Paul

The “Mount Everest of Pauline Texts”

Dr. Matthew Barrett in the opening paragraph of his article, What is So New About the New Covenant? Exploring the Contours of Paul’s New Covenant Theology in 2 Corinthians 3, written for The Southern Baptist Journal of Theology:

Second Corinthians 3 is a hotly debated and difficult text. For example, Thomas Schreiner says 2 Corinthians 3 is “one of the most controverted texts in the Pauline corpus,” and is “full of exegetical difficulties and knotty problems.” David Garland believes the passage is “notoriously obscure” and Anthony Hanson says it is the “mount Everest of Pauline texts as far as difficulty is concerned—or should we rather call it the sphinx among texts, since its difficulty lies in its enigmatic quality rather than its com- plexity?” The result has been a hermeneutical maze of literature almost impossible to navigate.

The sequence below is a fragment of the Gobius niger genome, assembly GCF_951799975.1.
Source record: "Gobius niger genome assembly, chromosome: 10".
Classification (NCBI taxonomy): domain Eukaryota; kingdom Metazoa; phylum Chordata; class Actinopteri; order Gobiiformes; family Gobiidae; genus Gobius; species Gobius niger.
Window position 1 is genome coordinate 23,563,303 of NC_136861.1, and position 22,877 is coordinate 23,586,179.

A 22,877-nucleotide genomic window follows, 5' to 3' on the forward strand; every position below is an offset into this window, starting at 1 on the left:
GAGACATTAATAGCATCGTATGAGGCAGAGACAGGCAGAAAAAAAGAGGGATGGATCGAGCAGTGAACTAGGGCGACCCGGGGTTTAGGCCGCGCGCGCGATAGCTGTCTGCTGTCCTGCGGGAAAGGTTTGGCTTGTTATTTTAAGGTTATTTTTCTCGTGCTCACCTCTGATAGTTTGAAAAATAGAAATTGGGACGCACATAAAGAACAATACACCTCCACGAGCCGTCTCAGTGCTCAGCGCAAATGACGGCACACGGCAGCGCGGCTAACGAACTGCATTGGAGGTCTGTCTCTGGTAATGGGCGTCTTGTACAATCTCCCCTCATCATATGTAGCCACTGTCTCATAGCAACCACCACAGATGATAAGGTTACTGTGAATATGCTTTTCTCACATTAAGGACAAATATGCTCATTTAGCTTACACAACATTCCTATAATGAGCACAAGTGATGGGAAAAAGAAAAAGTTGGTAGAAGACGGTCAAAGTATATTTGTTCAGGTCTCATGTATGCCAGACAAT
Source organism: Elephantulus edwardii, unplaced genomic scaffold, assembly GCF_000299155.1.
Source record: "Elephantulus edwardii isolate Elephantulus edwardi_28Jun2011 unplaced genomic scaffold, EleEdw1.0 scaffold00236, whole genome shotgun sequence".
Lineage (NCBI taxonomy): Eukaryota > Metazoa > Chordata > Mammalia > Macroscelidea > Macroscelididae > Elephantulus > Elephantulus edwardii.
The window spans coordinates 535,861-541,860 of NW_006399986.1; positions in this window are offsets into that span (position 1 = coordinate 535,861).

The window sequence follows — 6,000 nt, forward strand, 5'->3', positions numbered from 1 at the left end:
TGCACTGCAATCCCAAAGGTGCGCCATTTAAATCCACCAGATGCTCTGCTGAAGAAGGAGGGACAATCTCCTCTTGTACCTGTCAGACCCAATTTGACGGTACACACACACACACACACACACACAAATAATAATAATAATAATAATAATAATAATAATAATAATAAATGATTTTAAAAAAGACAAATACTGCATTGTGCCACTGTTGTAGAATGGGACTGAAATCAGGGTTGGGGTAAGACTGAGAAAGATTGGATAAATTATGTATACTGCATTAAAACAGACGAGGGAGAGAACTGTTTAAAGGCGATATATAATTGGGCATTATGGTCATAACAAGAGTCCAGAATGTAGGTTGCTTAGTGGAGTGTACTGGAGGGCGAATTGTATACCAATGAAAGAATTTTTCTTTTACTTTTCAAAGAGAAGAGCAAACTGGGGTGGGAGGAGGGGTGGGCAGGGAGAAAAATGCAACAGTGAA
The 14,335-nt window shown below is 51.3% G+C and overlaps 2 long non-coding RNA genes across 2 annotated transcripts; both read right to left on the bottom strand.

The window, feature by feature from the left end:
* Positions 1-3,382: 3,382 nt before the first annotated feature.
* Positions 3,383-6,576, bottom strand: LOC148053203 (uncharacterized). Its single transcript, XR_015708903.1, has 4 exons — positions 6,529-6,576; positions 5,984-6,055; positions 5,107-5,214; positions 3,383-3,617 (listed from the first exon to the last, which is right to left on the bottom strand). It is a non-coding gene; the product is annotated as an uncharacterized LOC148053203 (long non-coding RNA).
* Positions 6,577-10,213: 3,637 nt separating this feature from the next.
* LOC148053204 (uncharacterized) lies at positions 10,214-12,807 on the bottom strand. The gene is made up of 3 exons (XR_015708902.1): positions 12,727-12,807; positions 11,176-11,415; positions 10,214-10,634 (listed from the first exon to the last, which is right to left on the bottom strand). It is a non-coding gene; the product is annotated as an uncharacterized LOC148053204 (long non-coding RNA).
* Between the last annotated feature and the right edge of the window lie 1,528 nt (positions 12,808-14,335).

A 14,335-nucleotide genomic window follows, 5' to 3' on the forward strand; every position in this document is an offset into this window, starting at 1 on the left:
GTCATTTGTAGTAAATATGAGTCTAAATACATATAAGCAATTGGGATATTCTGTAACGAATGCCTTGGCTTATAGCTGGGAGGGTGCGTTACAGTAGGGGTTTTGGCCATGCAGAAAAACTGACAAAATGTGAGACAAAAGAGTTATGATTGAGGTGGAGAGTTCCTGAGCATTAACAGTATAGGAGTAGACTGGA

We're currently working through 2 Corinthians as a church and I've been attempting to climb "Mount Everest" all week long in preparation for my sermon on 2 Corinthians 3:7–18. I feel like I need at least another month or two to write this one.

Knotty indeed.

Obstructions

John Stott on the closing verses of 2 Timothy:

Paul is fully alert to the difficulties, however, both internal and external. Timothy himself is inexperienced, infirm and shy. The world’s opposition is strong and subtle. And behind these things stands the devil, bent on ‘taking men alive’ and keeping them prisoner. For the devil hates the gospel and uses all his strength and cunning to obstruct its progress, now by perverting it in the mouths of those who preach it, now by frightening them into silence through persecution or ridicule, now by persuading them to advance beyond it into some fancy novelty, now by making them so busy with defending the gospel that they have no time to proclaim it.



© 2019 Adam Stahr ¯\_(ツ)_/¯